College Athletes Seek “Employee” Status Under the NLRA
Led by the quarterback of its football team, scholarship college athletes at Northwestern University filed a petition with the NLRB to gain union representation. The NLRB must first decide whether these college athletes are “employees” under the NLRA.
The Northwestern University and the National Collegiate Athletics Association (“NCAA”) oppose the players’ attempt to unionize, arguing that they do not fall within the NLRA’s definition of “employee.” According to the NCAA, the athletes are not “employees” because their primary purpose is to gain an education.
However, backers of the unionization effort note that college athletes often spend more than forty hours per week on training and have a graduation rate of fifty percent. Players wish to collectively bargain over issues such as healthcare after graduation because they have struggled with post-graduation medical expenses after suffering injuries on the field.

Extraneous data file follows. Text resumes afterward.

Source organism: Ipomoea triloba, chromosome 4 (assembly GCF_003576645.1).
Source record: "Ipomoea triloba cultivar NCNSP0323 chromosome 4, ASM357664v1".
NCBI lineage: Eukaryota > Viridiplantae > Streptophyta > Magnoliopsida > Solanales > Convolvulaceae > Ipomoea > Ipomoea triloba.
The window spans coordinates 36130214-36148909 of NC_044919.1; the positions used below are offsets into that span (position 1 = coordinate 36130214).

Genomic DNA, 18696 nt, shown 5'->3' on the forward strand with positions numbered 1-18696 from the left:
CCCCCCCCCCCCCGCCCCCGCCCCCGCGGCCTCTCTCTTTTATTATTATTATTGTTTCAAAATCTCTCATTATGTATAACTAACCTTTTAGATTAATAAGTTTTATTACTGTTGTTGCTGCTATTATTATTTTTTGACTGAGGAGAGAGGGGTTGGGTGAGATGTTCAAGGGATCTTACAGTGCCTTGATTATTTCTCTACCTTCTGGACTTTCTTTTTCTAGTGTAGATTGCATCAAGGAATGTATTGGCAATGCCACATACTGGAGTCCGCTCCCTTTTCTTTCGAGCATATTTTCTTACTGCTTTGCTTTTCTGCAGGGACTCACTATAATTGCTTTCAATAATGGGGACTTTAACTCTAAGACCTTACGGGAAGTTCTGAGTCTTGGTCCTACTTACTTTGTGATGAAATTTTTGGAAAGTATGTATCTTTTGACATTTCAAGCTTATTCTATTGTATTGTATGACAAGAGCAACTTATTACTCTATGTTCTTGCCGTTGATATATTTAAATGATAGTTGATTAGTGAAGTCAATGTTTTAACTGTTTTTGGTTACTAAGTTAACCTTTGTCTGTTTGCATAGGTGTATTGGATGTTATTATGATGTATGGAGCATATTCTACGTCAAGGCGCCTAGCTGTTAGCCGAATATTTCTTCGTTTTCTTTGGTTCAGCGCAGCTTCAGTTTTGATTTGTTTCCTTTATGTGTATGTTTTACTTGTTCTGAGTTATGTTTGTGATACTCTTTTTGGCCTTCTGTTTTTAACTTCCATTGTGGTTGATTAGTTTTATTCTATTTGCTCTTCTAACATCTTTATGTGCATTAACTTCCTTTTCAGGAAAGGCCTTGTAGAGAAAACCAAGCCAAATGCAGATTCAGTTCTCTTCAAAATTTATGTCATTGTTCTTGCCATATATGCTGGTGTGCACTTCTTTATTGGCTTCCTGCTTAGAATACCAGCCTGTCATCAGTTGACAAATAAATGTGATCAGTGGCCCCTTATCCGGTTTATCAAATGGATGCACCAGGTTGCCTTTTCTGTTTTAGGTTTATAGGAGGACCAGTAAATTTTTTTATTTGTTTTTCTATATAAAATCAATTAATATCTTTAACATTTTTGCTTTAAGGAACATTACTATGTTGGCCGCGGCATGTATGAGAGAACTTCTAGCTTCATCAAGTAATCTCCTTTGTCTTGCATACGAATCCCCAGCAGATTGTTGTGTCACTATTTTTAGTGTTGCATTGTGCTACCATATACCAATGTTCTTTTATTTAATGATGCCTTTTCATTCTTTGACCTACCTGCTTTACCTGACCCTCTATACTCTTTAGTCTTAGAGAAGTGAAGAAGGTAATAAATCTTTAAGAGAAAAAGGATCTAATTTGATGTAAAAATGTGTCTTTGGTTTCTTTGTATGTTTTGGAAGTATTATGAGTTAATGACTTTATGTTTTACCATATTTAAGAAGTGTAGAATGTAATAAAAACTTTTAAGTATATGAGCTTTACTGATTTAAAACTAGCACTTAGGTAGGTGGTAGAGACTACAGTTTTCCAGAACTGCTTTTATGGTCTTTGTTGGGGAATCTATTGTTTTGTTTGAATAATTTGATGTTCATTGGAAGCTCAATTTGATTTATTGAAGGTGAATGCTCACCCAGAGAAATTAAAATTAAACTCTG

Because the NLRA deals with the private sector, a decision on the rights of the athletes at Northwestern would extend to other athletes at private universities. It would not, however, reach college athletes at public universities.
If the NLRB decides that the college athletes have a right to unionize under the NLRA, it will further broaden the understanding of its definition of “employee.” This case could help clarify the issue of whether an individual is an “employee” under the NLRA when he or she is also a student at the institution for which he or she works. The NLRB has grappled with the issue of the student-employee hybrid for decades in the graduate-assistant context.
We will continue to update you on the status of this case and others.
By Anthony Tucci | February 10, 2014